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If banks are like oil, build better vehicles

I bet Venessa didn’t realise what she had started when she had her rant the other day, but I’m enjoying the thought process started by Venessa’s reactions to SIBOS, my reactions back and the reactions of the community reading these entries in their commentary and thoughts.

In fact the commentary is great, and I appreciate everyone’s words of wisdom which has potentially unleashed some real forward momentum in building a hybrid social finance model.

As a result, I’ll keep pushing on this door whilst it’s open.

First, a key question: if banks are oil, how can you build better vehicles?

I think we’ve been arguing the wrong point when we attack the banking system per se, as the core of banking – the bit that it really exists for – is to oil global trade, as opined by Stephen Hester, CEO of RBS.

At the SIBOS plenary session, Stephen reflected that there had been a crisis in banking, and that “the world has seen that crisis but not reacted by turning in on itself, but recognising instead that globalisation is still the model that creates the greatest wealth for the greatest group of people, so it must be continued. This means the financial system has to maintain its place as the oil in the globalisation process and for information exchange.”

So banking is the oil of commerce and society, providing the ability for individuals, businesses, countries and governments to trade.


Oil as an industry is a good simile in fact.

For example, we don’t start with saying: “I want some oil”, just as we don’t wake up saying: “I want to make a payment”. We start with saying: “I want to get from A to B in the most comfortable way” or “I want to buy something”.

In the case of the journey, for some of us it means buses; for others, it means a car; for a few, it means a Ferrari or Porsche; and for a rare few investment bankers, it means a private helicopter.

All of these vehicles run on oil and if we think of banking in this way, then we are we attacking the oil rigs and refineries?

We want those to be safe and regulated, especially after the BP Deepwater Horizon oil spill.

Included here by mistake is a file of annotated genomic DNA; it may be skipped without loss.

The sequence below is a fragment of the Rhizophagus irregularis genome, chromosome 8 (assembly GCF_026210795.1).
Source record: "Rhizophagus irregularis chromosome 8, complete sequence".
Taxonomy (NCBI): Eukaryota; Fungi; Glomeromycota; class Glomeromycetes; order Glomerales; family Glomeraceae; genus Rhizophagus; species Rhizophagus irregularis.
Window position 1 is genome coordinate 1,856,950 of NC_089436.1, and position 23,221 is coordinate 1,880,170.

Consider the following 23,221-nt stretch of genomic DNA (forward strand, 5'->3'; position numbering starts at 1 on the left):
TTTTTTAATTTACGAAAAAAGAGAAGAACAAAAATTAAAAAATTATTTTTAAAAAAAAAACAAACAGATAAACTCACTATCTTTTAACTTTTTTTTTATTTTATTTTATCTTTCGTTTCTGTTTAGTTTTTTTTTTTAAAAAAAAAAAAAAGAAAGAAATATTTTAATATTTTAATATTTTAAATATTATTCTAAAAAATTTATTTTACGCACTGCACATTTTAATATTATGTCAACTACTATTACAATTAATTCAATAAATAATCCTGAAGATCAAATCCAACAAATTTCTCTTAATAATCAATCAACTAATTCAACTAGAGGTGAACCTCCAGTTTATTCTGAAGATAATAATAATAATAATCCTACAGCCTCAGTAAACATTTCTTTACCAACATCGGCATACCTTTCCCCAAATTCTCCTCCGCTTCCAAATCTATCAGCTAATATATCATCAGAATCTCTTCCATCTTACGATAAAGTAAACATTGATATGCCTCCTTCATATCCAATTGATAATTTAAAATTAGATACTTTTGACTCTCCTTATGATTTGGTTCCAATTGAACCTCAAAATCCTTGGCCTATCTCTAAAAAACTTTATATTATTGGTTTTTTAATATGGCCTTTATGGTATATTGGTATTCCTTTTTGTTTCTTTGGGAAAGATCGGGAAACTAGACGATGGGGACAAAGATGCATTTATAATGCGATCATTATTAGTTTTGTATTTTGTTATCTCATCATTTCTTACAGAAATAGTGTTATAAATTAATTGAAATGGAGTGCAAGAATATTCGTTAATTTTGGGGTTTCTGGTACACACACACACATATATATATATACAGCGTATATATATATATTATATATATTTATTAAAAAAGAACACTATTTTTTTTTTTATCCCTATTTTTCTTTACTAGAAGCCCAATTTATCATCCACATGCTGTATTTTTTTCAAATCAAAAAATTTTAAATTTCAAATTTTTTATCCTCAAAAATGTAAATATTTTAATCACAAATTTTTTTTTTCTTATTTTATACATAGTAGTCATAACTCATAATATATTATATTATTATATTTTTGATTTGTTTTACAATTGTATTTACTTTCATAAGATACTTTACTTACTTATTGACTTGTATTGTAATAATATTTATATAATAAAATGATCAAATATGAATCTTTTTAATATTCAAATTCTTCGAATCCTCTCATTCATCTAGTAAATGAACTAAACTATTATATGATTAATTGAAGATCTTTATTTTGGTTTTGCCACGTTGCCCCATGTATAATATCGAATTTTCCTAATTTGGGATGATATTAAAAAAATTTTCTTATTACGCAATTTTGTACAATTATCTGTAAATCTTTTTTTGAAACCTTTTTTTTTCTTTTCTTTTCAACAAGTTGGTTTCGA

What we should be thinking about is the vehicles that run on oil and (a) try to come up with better, cleaner, more fuel efficient versions of these vehicles; and (b) a way to switch from oil to other renewable energy sources.

And I think that’s the discussion we’re having here, so let’s start with how to come up with better vehicles? Tomorrow, I’ll tackle the idea of switching from banking to other fuels of finance?

Oil is an industry that needs regulating and banking needs regulating, especially after the credit crisis.

So what does this mean?

Well regulation limits competition.

We haven’t seen many new oil firms launched in my lifetime, but then who would want to be in that industry after Exxon Valdez, Piper Alpha and now Deepwater Horizon?

It’s a dangerous industry that could destroy our planet but, whilst we need oil, we live the risks.

However, we limit them by avoiding too much competition to create too much risk in the oil refinery system.

This is equally true of banking which is why there is so little competition in the core of banking.

For decades, we have said that banks will be disintermediated, and yet I cannot think of one core area where banks have been disintermediated.

I tweeted this recently, and various folks came back with examples like savings products leaving banks and moving into mutual funds.


But savings is not the core of banking.

Deposit accounts are the core of banking.

And that’s where I’ve seen zero disintermediation.

That is not to say it has not been tried.

Variously, new competitors have arisen as prospective dethroners of the banking industry.

Over time, they all disappear just as fast.

In 1994, Bill Gates described banks as “dinosaurs”, only to retract the statement thereafter (see note 1).

In 1996, Tesco said that banks are “a bunch of clowns”, and launched their version of banking (see note 2). But it wasn’t banking at all.

In 1997, Virgin entered the fray, with Richard Branson saying “…executives cross the Atlantic on a Virgin plane, listen to Virgin records and keep their money with a Virgin bank”. But it was a damp squib that was launched, struggling for years nibbling away at credit cards and savings products, but not really changing the game.

Even back then we spoke about telecom firms, retailer, car manufacturers and others eating the banker’s lunch.

We then finally did see a major new force in banking arrive: PayPal.

But they were just icing on the cake of the banking industry’s ingredients.

They weren’t replacing anything.

Then, when they got big enough, they too became a bank.

So they are disrupting but not displacing banks, and I am still waiting to get my PayPal deposit and checking account.

Today, we talk about the future being mobile carriers and Facebook and social finance being the future.

We even bring in Apple.

Just the other day, Techcrunch ran this headline: Apple’s Next Big Strategic Opportunity Could Be Mobile Payments

Apple Bank

Oooooooh … Halloween scary that headline.

Mind you, it reminds me of this one from eleven years ago:

Microsoft Bank 

Source: Marketing Magazine, 1999

Will Apple kill the dinosaur banks?

I don’t think so as no bank has died, apart from a few small ones, and most banks have seen little disintermediation of their core service because, like oil refining, it’s a high risk and highly regulated area.

This is why all of these attacks on the banking system over the last two decades have been repelled:

  • Not one core bank service has been disintermediated.
  • Not one core bank service has been replaced.
  • Not one new competitor has taken anything out of the banking system.
  • They’ve just added to it.
  • Virgin and Tesco process their products on bank partner system.
  • PayPal sits on top of the banking network.
  • Bill Gates and others have talked about but failed to change the fundamentals, mainly because the community they serve are the banks.